Chapter 4, “The Cosmopolitan Feminine: The Modern Girl and Her Male Other in the New-Sensationalist Fiction,” turns its attention to the much-studied New Sensationalist fiction associated with Shanghai and by extension China’s colonial modernity. Zhu rehabilitates the figure of the modern girl in the writings of Liu Na’ou and Mu Shiying as embodiment of the hybrid and empowered cosmopolitan feminine who thrives in China’s urban modernity. Zhu sees the New Sensationalists’ modern girl as the antithesis of the weak and passive traditional Chinese women constructed by male May Fourth writers. The male New Sensationalists, like the male characters in their fiction, thus mark their difference from their May Fourth predecessors by abandoning “the masculine subject position to approach the empowered other” (128). In this way, Zhu adds a gendered dimension to our understanding of Chinese modernist subjectivity, which is normally figured as malleable, incoherent, and fragmented. Zhu proves a good comparatist in this chapter, moving as she does with convincing ease between the Chinese and Japanese New Sensationalists and fin-de-siècle European literature.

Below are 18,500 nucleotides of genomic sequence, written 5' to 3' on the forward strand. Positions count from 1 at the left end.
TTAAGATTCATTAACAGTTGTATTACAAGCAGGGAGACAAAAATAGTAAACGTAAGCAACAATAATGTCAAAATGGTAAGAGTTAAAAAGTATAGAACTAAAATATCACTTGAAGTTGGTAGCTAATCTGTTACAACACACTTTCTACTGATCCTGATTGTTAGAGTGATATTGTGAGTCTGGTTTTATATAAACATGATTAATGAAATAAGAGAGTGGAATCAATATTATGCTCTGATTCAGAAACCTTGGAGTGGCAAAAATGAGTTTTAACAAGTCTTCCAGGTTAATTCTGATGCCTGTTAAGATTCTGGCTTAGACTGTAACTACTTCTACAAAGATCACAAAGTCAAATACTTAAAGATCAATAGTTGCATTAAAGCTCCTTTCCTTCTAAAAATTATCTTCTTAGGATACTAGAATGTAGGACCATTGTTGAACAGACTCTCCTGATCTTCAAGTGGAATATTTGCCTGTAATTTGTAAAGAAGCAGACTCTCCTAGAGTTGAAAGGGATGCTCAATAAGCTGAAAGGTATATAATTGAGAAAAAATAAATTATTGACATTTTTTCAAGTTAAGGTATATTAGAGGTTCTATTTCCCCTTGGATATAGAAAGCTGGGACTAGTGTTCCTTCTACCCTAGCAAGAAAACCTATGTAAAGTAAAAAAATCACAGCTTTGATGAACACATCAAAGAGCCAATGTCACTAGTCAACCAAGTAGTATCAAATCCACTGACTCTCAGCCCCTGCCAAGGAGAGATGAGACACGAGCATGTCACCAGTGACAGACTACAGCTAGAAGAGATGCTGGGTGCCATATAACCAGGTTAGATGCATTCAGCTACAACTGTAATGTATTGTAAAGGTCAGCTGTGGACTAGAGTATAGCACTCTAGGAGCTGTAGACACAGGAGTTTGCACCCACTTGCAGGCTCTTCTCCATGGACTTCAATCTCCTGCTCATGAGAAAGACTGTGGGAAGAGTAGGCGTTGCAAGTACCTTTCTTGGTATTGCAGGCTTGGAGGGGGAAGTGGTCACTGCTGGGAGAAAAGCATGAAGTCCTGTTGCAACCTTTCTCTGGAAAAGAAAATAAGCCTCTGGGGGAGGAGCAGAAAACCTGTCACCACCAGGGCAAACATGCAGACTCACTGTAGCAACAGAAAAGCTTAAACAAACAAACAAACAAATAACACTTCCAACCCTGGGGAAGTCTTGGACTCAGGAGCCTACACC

Chapter 5, “The Revolutionary Feminine: The Transformation of ‘Women’s Literature,’” is the only chapter that treats early twentieth-century “women’s literature” as part of the formation of the anamorphic and empowered feminine. This makes perfect sense in the schema of a book that seeks to establish the critical role changing ideas of the feminine played in a largely masculine modern Chinese subjectivity. The male writers discussed in the previous chapters worked against that modern subjectivity by nurturing and relying on a “gynocentrism” within, whereas this chapter tries to show that “the (re)production and (re)imagination of the feminine in modern China was not an exclusive privilege of male writers” (129). Zhu does not see the radicalization of 1930s as the end of “women’s literature.” Writings of Bai Wei and Ding Ling from the late 1920s and the early 1930s are examples of texts that, through sustained acts of radical self-marginalization and self-critique, challenged the fixed notion of a feminine “essence” that defined the older “women’s literature.” In Zhu’s analysis, Bai’s life-long literary pursuit of a rapturous feminine power and Ding’s never-ending repudiation of the feminine are central to the development of “revolutionary literature,” which is the product of a conjoined effort between men and women. One wonders, though, whether our understanding of the feminine and the trajectory of its transformation would be different were more women writers examined.